From politics - the fall of former president Jacob Zuma and the rise of President Cyril Ramaphosa - to the polony that carried a deadly disease, it has truly been a year of the survival of the fittest.
When the year began, all eyes were on Ramaphosa, the newly elected president of the ANC who had to decide on Zuma’s demise. He had been elected the party’s president at the ANC’s 54th national elective conference on December 18, 2017.
Weeks went by with no word from the ANC on what would happen to Zuma. On February 14, Zuma finally resigned. Ramaphosa was inaugurated as president on February 15.
Borrowing from jazz musician Hugh Masekela’s song Send Me (Thuma Mina), Ramaphosa launched the Thuma Mina campaign, which he said was “for all of us to take action and work for our communities”.
Also early in the year, the country experienced a listeriosis outbreak.
More than 200 people lost their lives, with Tiger Brands recalling 3500 tons of its Enterprise ready-to-eat processed meat products.
This came after the ST6 strain of listeria was found at its Polokwane plant.
On March 4, Minister of Health Aaron Motsoaledi said 180 people had died from listeriosis between January 1, 2017, and March 2, 2018, adding that there had been 948 confirmed cases.
In September, Motsoaledi announced that the outbreak was over.
Earlier this month, the South Gauteng High Court gave attorney Richard Spoor the go-ahead to proceed with a listeriosis class-action suit.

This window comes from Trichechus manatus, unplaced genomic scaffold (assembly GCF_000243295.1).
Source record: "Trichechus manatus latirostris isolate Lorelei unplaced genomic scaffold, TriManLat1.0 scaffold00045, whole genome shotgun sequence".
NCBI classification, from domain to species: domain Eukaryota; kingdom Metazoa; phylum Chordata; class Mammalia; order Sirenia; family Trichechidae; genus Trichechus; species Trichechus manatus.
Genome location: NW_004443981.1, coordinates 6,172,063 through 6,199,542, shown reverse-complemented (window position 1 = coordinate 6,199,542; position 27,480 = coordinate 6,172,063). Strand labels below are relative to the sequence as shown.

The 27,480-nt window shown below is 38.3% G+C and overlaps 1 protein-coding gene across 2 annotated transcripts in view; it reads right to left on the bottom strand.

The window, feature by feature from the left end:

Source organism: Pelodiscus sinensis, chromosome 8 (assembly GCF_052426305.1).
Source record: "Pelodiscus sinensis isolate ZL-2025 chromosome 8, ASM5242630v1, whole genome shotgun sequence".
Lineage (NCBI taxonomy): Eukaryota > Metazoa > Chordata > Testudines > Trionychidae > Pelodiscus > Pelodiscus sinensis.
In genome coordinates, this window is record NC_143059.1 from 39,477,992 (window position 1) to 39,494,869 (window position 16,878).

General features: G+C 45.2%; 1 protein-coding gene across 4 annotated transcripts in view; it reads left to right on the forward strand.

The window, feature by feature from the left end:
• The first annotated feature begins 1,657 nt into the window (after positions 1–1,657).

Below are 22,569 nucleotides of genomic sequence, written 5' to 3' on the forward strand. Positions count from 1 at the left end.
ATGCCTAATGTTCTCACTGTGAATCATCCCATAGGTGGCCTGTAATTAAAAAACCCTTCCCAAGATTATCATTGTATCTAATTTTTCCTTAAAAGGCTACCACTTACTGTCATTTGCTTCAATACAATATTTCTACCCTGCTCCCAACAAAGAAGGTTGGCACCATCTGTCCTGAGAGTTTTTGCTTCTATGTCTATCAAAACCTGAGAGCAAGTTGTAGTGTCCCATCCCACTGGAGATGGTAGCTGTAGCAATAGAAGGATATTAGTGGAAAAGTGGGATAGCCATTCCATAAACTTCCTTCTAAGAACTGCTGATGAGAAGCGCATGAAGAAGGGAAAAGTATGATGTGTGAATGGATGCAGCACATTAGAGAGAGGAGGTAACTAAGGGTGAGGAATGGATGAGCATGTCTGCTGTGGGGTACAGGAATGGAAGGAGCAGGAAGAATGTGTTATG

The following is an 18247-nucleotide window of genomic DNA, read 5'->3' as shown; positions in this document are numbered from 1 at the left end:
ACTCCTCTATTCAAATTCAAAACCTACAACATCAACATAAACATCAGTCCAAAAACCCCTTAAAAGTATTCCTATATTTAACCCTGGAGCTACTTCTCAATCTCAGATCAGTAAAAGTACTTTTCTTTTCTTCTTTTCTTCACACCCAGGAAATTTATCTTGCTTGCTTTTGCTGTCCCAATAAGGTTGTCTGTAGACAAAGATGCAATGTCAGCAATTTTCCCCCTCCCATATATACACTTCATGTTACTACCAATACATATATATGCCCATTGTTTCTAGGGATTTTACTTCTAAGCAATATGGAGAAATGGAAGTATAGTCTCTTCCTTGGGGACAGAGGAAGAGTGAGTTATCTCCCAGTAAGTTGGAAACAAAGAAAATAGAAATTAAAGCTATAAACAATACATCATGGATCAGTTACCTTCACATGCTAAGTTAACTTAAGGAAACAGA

South Africa experienced terrible economic challenges after it lost investors. Part of Ramaphosa’s strategy has been to engage with investors across the globe to encourage them to pump money into the country’s economy to help boost job creation.
Through the tough economic times, fuel and food prices soared.
Petrol prices increased to just above R17 a litre in November. In March, motorists had been paying R13.54 a litre. The Automobile Association said it expected a huge decrease in the petrol price in the first week of January.
Then there was the VBS Mutual Bank heist investigation, which fingered high-profile politicians among those who benefited irregularly. Several municipalities were found to have invested millions of rand in the bank that was meant for service delivery.
EFF leaders Julius Malema and Floyd Shivambu were among those linked to the VBS graft, but they have denied the allegations.
And who can forget former home affairs minister Malusi Gigaba’s 13-second sex video, which almost broke the internet?
He has since resigned as both minister and member of Parliament.@smashaba